I'm doing the best I can (for myself): Leadership and variance of harvesting in resource dilemmas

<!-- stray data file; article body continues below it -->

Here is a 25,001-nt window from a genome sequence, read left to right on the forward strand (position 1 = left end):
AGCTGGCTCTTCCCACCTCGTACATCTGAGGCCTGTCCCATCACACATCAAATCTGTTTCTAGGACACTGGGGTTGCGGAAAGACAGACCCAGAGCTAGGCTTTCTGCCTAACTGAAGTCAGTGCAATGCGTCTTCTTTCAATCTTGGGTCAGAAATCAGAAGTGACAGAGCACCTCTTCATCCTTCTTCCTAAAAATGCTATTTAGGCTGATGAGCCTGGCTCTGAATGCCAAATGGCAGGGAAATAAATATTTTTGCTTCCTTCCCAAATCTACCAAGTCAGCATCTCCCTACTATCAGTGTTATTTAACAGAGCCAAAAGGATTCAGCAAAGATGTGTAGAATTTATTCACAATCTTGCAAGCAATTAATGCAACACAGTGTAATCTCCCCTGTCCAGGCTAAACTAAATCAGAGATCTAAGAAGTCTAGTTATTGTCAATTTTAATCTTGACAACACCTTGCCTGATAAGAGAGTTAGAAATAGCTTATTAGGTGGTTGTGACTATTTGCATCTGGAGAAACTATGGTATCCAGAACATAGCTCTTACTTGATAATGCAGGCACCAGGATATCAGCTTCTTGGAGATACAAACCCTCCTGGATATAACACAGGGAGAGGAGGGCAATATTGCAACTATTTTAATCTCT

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Previous research on social dilemmas has shown that leadership can be an effective means to supervise a common resource and that group members prefer a leader when confronted with high variance between group members' harvests. In this article, the authors investigate how leaders and followers react to variance. The results of an experimental study indicate that leaders are especially likely to harvest more than followers (and to deviate from the optimal harvest) when there is high variance between group members' harvests. Moreover, this role effect was explained, at least partly, by the fact that compared with followers, leaders felt more entitled to higher harvests. The findings suggest that assigning leadership may, under certain situations, lead to inefficiency in managing the common resource.